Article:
I have been discussing with friends and colleagues about the strategy to use to decide, in a research group, who has to go to a conference and with who. The issue is: if someone in the research group submitted a scientific paper to a conference, and it was accepted, should he/she go all alone to the conference, or with other group members?

Basically, I found two different way of thoughts:

1) since money is always lacking, and it is important to broaden the scientific discoveries and to have new professional relationships, only the main author of the paper should go to the conference, all alone. If everyone goes to a different conference, the team works will better scatter, and they will get more visibility.

2) since to work as a group, it is important to think as a group and, above all, to team up (if there is enough money), all the paper authors or all the research group should go to the conference. This way the group will team up and personal relationships between the research group members will strengthen.

What do you think? Which school of thoughts do you stand for?

  • 2
    There should be "3) a conference is very on-topic for more than one person from the group". Conferences are not only about presenting one's own work (sic!), but also about seeing work by others and networking. May 6 '13 at 8:16
  • 7
    who has to go — Don't you mean "who gets to go"?
    – JeffE
    May 6 '13 at 13:18

If I

  1. had the time, and
  2. had the money,

I would go to every conference directly related to my field that I could. They are a fantastic way to find out where the tip of the spear is in your field, to network and meet new people, and to see parts of the world you might not be able to see otherwise. Additionally, many conferences have workshops, expos, and special speakers that all add to one's professional development.

Why do I bring all that up? Most, if not all of the time, it is professionally advantageous for everyone involved with a paper to attend conferences. Practically, this rarely happens (at least in my field), simply because funds can't support it, and time commitments make it difficult to travel to various parts of the world.

So, my answer is, send as many people as can practically afford to go, because they will almost certainly gain from the experience.

  • I guess, the question may be whether to go together (e.g. 5 group members on 1 conf) or diversify (e.g. 5 conf, each with 1 group member). May 7 '13 at 9:44
  • @PiotrMigdal If that's the question, I'd probably suggest a couple of people to each conference; i.e., partial diversification. Pick the most relevant conferences to decide which ones to go to. May 7 '13 at 12:47

Seems pretty simple. If the only reason you are attending the conference is to present the paper, then only one person (the presenter) should go. If there is value to the conference beyond that to more people in the group (i.e., other interesting research is being presented, it's possible to setup helpful meetings), then more people should go.

  • 2
    The reality is that not every conference will, given the cost, be useful to every team member. Sometimes a contributor writes a paper as a side project or as a last-minute helper and can get most of the information he or she needs from the proceedings or from others who attend.
    – Irwin
    May 6 '13 at 16:07
  • I was implying that going all together to the conference is always useful for all the team. May 7 '13 at 8:36

@Chris Gregg explains the importance of going to conferences. I will not repeat them.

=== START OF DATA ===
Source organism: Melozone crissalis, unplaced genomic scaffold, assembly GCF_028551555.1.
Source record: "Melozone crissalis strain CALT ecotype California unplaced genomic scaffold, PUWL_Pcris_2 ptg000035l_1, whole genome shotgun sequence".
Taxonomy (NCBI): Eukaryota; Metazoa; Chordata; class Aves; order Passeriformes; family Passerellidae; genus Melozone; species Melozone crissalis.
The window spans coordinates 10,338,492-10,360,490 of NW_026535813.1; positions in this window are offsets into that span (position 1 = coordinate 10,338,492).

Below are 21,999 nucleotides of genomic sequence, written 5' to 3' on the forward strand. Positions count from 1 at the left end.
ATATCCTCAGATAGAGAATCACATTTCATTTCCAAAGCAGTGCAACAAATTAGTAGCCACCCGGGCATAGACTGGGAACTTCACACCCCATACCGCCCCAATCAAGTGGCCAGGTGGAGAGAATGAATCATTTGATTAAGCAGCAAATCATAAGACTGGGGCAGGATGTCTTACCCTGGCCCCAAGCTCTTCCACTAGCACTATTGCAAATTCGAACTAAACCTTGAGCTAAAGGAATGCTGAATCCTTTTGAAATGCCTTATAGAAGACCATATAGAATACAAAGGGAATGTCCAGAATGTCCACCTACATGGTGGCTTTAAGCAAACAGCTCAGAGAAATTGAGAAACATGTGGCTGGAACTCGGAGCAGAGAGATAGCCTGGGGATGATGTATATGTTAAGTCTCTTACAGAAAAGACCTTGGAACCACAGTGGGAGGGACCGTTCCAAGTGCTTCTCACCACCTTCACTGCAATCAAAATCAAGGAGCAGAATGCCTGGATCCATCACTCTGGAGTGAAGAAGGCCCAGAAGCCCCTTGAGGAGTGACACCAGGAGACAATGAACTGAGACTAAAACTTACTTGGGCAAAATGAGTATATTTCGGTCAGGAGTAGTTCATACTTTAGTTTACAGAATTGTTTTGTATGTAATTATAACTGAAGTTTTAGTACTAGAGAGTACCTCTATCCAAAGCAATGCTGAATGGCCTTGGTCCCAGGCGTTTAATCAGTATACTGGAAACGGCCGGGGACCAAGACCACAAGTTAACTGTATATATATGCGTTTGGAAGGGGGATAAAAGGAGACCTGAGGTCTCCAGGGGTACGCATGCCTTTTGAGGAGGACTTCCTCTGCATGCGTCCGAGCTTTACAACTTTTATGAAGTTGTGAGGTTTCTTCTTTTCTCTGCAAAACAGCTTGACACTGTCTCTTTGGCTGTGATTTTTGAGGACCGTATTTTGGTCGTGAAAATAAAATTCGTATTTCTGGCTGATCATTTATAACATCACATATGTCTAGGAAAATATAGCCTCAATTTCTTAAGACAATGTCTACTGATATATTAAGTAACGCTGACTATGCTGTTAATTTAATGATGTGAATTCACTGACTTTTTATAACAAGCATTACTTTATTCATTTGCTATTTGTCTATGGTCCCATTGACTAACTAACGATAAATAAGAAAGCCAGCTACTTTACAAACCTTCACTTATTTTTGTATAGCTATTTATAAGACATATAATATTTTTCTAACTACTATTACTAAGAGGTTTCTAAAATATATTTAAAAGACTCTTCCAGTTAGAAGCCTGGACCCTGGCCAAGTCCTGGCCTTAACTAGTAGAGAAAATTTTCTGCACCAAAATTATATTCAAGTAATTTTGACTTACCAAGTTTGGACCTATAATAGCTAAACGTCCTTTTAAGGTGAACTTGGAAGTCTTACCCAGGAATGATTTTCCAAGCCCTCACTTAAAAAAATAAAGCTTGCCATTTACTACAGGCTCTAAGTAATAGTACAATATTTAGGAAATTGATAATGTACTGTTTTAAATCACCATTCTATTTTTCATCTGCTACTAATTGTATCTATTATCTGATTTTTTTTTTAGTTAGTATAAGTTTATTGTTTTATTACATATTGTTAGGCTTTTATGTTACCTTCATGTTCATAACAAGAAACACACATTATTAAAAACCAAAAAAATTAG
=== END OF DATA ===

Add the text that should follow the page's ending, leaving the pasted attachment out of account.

I would suggest some practical solutions.

If you only have one accepted paper this year. Send as many as you can. Find cheaper airfares, share hotel rooms. Talk to your supervisor to get support. Apply for travel grants else where, for example, see this answer.

Long term wise, write more papers. Get more accepted papers. Then you guys can take turns. For example, half go to this conference, the other half go to the next one. As a group, you can work it out.

Just don't miss the conferences.


Any answer should work for research groups of all sizes. Sending the entire research group does not: in a large group, people will be spending all their time at conferences and none actually doing work, or people with conference-worthy work will avoid going simply because it takes too much time.

Likewise, everyone who is an author can be too many; there is some very good work done where very many people are on each paper (due, for example, to many different skills being needed, and the required skills being provided by people who specialize in different areas).

So even if funds permit, the "everyone goes" answer is not a good answer in general.

On the other hand, going to some conference is a very valuable way to keep up with the field you're in. Thus, a sensible strategy is something like:

  1. Everyone in the group goes to at least one conference a year--that one which is most relevant to what they're doing. There is usually a default conference that is obvious if a more specialized one does not apply. For example, in neuroscience one could choose to go to the Society for Neuroscience conference if one wasn't working in an area where some other meeting made more sense.

  2. The most critical person/people go to any additional conferences that are valuable and where they are presenting. In addition to going because one is presenting, people should go (funding available) when it will be very useful to them, either because they've done the work, or they ought to be doing work in that area so they get up to speed.

The key is to not treat this as a purely social event. It is to an extent, but you're also trying to develop people's skills and increase their exposure / interaction with peers, and neither simpleminded model of "go yourself if you are presenting" or "everyone goes" adequately accomplishes these goals.

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